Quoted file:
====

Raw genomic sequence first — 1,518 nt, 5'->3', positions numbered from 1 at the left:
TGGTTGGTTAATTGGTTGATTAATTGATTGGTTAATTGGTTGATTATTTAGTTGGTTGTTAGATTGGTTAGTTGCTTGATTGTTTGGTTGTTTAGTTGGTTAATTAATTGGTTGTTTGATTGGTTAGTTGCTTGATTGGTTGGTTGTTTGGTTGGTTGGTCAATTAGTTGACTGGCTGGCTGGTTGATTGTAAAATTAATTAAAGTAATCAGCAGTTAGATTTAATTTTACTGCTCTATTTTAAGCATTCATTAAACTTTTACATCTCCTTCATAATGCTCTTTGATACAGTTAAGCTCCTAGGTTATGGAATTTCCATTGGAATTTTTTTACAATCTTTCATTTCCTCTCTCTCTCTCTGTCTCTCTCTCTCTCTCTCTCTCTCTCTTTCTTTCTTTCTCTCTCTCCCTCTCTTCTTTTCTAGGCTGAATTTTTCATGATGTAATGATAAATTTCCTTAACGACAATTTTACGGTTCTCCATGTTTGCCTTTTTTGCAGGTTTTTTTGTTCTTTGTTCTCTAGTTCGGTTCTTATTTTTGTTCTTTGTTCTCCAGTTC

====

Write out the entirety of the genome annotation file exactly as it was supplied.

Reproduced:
Raw genomic sequence first — 1,518 nt, 5'->3', positions numbered from 1 at the left:
TGGTTGGTTAATTGGTTGATTAATTGATTGGTTAATTGGTTGATTATTTAGTTGGTTGTTAGATTGGTTAGTTGCTTGATTGTTTGGTTGTTTAGTTGGTTAATTAATTGGTTGTTTGATTGGTTAGTTGCTTGATTGGTTGGTTGTTTGGTTGGTTGGTCAATTAGTTGACTGGCTGGCTGGTTGATTGTAAAATTAATTAAAGTAATCAGCAGTTAGATTTAATTTTACTGCTCTATTTTAAGCATTCATTAAACTTTTACATCTCCTTCATAATGCTCTTTGATACAGTTAAGCTCCTAGGTTATGGAATTTCCATTGGAATTTTTTTACAATCTTTCATTTCCTCTCTCTCTCTCTGTCTCTCTCTCTCTCTCTCTCTCTCTCTTTCTTTCTTTCTCTCTCTCCCTCTCTTCTTTTCTAGGCTGAATTTTTCATGATGTAATGATAAATTTCCTTAACGACAATTTTACGGTTCTCCATGTTTGCCTTTTTTGCAGGTTTTTTTGTTCTTTGTTCTCTAGTTCGGTTCTTATTTTTGTTCTTTGTTCTCCAGTTC